It is truly amazing how many roles a project manager plays. From leadership to salesperson to technical manager, it really does take a full gamut of skills to complete a project on time and under budget. Following is a list of key skills for project managers to possess:
- Project management fundamentals. The “science” of project management, including scheduling, estimating, risk management, procurement, and communication strategies. If you don’t have this down, everything else will be a challenge. Many people are assigned the title of project manager, and their projects might generally go well, but those with the applicable training will weather the big storms and make the big decisions when they need to.
- Business savvy. Projects don’t exist in a vacuum. There is a sponsoring organization that thinks in terms of business, as oppose to project, concepts. The project manager must be well versed in things like net present value, accounting reports, and value calculation methods. Arguing the value of the project to an organization is often expected of a project manager.
- Technical know-how. Although we draw a distinction between the project manager and technical manager, some knowledge of the technical background required to complete the project is important to grasp by the project manager. For small projects, these two people might be the same. Indeed, trends suggest that most certified project managers are actually technical people with a project management background.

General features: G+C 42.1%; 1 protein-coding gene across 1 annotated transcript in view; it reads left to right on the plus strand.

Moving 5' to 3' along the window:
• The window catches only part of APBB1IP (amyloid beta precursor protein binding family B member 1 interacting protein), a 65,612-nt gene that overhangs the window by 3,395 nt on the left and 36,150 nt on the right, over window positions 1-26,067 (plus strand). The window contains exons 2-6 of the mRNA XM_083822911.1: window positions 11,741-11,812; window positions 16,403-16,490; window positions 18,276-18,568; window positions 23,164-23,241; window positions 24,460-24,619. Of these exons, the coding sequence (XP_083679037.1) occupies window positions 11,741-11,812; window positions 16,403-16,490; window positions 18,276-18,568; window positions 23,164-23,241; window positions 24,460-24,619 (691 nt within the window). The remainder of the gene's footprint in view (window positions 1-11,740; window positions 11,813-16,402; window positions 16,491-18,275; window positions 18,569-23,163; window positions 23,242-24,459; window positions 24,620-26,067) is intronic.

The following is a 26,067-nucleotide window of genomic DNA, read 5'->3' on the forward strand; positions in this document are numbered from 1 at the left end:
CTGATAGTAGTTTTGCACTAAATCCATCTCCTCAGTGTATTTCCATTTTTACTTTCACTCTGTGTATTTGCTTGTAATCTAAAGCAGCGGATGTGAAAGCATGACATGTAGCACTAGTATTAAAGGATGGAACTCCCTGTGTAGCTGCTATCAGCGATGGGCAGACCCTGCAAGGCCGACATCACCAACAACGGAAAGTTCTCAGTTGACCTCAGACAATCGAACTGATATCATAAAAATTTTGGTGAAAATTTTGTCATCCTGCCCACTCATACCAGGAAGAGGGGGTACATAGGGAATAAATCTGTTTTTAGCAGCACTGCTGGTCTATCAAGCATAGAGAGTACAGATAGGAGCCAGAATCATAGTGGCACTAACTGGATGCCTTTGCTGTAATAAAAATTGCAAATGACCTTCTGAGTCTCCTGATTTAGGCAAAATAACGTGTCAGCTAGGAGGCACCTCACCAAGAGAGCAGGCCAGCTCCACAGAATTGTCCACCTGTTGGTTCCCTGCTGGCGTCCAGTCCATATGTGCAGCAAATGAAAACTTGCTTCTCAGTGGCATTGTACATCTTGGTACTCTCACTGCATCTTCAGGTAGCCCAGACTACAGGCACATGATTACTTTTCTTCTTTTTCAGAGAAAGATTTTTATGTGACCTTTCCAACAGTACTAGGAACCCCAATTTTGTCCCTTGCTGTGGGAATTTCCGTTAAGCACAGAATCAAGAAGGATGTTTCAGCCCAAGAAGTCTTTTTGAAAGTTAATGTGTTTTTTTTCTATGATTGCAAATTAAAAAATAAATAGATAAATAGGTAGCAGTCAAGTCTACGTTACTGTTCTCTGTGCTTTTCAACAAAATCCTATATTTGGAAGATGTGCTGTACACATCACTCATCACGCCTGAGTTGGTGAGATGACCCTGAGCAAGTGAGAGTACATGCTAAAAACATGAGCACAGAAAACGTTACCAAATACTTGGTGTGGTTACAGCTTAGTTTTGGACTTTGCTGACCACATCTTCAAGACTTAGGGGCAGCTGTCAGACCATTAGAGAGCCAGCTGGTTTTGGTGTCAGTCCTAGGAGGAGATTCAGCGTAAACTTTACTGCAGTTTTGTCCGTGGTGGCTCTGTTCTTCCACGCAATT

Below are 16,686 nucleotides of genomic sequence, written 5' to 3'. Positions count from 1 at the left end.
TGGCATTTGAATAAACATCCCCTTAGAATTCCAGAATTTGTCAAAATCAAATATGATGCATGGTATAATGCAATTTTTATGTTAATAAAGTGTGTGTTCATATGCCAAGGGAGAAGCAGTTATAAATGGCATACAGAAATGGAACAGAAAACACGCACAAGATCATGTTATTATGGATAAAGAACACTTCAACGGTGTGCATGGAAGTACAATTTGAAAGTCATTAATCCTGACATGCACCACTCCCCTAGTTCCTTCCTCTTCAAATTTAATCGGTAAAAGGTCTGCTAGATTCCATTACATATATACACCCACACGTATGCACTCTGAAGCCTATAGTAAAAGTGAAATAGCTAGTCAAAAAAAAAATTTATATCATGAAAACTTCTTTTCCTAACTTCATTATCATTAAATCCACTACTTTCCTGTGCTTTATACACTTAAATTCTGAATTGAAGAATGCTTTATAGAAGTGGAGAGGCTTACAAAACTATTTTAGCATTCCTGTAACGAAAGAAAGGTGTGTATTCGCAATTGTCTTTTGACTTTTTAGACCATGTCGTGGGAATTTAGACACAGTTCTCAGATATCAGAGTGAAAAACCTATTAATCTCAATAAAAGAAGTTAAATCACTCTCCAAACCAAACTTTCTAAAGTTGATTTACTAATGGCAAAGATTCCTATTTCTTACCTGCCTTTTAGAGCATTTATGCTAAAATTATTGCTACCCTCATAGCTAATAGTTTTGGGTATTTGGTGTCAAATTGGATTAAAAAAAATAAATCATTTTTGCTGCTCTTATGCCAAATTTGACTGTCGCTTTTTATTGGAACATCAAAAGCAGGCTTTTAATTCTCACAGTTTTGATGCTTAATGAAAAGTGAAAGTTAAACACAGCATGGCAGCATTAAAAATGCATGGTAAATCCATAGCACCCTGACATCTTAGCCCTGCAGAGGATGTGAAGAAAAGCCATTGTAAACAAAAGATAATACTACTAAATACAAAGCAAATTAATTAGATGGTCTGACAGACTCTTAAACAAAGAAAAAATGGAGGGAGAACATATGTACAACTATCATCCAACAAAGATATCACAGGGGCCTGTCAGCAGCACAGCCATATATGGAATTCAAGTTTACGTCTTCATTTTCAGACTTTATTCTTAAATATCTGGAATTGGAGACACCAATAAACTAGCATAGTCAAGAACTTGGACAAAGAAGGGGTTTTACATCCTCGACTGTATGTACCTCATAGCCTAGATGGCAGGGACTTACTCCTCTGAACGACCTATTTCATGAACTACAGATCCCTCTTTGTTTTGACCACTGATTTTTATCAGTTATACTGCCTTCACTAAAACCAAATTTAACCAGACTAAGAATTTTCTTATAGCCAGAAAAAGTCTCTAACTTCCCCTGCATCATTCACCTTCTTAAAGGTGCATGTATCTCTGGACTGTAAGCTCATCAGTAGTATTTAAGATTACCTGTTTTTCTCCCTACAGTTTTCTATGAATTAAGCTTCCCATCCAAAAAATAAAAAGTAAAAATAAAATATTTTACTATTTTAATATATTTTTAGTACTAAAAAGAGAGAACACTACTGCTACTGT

- Communication skills. There are external stakeholders whose expectations must be managed. There are project sponsors who need to know the progress, and project team members who need to work together. Communication is central to a successful project. That’s why part of the “science” of project management (see above, #1) is to develop a strong communication plan and stick to it.
- Leadership. Applying project management principles to managing a project is great, and I applaud you for getting that far. But truly leading a project team to success is the cream of the project management crop. The measure of a true leader is the number of people that follow them. Your project team members probably follow you because they needed the job (or whatever it was…). If you can turn them into enthusiatic participants who want to see the project succeed, you will do well. Fortunately, it is a myth that motivating people equals leadership. One of the most important aspects of leadership is built in to a project – that is, providing a vision of the end product that people can aspire to. For more on that, look up law #13 from John Maxwell’s classic 21 Irrefutable Laws of Leadership. While you’re at it, read the whole book.
Are you thinking there’s no chance you can possess all of these skills? Not to worry, I can assure you nobody does. In fact, I’ve seen million dollar projects (many of them, actually) that are managed by people who don’t possess many of these skills at all. If you choose your strengths and excel at them, while beholding your weaknesses, you will probably succeed.
Let me know if you have anything to add (or subtract, or change!) in the comments below.